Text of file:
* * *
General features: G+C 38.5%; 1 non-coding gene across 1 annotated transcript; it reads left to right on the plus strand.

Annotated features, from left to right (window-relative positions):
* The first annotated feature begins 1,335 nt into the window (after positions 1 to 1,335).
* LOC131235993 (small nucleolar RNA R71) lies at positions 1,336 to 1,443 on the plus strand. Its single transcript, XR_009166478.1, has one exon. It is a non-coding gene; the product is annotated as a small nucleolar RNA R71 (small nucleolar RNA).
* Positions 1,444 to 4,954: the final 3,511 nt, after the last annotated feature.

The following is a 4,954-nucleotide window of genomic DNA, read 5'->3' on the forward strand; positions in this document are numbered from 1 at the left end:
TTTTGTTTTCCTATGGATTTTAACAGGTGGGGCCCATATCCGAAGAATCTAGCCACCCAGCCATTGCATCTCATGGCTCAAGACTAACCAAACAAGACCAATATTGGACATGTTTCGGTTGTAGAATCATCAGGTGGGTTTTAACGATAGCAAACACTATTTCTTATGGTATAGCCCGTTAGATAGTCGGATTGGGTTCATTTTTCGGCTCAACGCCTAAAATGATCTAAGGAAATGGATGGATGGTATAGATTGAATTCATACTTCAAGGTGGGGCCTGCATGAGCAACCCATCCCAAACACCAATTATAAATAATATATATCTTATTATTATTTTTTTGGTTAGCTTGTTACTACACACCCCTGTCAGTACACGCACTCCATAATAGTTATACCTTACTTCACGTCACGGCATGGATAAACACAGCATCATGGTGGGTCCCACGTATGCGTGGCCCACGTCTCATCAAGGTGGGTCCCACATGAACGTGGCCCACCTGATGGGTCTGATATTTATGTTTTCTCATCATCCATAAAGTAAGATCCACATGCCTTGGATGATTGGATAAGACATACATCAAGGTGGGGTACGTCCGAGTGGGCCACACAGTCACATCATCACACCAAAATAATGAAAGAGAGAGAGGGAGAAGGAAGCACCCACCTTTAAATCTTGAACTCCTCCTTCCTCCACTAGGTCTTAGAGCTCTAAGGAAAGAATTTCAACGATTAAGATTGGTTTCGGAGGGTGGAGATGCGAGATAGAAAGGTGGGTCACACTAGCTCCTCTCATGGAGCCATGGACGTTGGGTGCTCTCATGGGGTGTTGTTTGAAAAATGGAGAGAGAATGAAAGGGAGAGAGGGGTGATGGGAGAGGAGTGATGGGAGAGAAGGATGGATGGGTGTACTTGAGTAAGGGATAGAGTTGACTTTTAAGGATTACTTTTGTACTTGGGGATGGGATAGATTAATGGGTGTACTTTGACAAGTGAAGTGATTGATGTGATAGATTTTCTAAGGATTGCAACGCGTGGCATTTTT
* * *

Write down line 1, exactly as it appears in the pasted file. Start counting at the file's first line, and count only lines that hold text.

General features: G+C 38.5%; 1 non-coding gene across 1 annotated transcript; it reads left to right on the plus strand.